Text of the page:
Exactly. A lot of people that buy our Football Clubs know very little about Football but they employ people that have the knowledge to run it on their behalf.

I think some on here still are still clinging on to the memories of the Euroferries fiasco and thinking this could be the same again. I personally don't mind either way whether it happens or not but if it keeps people in jobs then any extra business for Poole should be considered as good business

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5 hours ago, chid679 said:

Exactly. A lot of people that buy our Football Clubs know very little about Football but they employ people that have the knowledge to run it on their behalf.

I think some on here still are still clinging on to the memories of the Euroferries fiasco and thinking this could be the same again. I personally don't mind either way whether it happens or not but if it keeps people in jobs then any extra business for Poole should be considered as good business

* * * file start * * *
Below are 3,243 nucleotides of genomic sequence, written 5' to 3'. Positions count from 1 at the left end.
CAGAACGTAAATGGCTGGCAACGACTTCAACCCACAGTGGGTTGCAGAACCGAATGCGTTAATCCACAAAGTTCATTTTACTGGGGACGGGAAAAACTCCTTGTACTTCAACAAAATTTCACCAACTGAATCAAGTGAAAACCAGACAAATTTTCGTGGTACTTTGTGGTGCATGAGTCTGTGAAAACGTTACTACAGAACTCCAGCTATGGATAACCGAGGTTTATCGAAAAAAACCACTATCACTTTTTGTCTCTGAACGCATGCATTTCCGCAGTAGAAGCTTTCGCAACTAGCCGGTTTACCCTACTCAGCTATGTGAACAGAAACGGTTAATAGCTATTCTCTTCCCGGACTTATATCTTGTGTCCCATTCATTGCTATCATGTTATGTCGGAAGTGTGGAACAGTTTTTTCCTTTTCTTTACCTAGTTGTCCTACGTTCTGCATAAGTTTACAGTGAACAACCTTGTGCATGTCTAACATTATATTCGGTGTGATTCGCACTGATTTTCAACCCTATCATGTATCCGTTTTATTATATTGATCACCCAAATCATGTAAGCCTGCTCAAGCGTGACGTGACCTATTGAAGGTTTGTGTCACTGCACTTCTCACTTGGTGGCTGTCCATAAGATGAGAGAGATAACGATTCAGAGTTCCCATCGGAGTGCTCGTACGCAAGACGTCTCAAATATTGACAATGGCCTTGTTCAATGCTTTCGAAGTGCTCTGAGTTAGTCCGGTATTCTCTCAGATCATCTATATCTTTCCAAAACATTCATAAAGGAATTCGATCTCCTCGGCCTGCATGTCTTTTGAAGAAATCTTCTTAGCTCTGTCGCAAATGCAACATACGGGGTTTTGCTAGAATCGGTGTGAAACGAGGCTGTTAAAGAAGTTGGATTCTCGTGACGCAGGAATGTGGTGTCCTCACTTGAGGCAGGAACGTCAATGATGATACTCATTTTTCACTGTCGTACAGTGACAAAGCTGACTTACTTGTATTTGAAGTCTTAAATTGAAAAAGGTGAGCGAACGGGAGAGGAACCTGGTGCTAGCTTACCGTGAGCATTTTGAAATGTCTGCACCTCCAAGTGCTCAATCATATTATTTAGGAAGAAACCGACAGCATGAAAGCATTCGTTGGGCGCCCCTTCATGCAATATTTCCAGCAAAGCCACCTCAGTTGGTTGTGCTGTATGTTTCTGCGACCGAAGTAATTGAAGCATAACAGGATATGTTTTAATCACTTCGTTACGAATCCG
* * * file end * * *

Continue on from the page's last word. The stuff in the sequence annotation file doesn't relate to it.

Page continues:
Correct and even Euroferries....

I don't know the ins and outs but an ex supplier of mine provided services to Euroferries and they paid all their bills.  I think they were almost there but not quite.

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4 minutes ago, BobCrox said:

Showing my ignorance but what is the precise difference between a Ferry, a Ro-Ro Ferry and a Ro-Ro ship?

Fascinating question.  A ferry is a vessel that provides a regular connecting service between A and B.  It may carry passengers or freight or both.  It doesn’t have to be roro - any passenger-only ferry, for example, is not roro.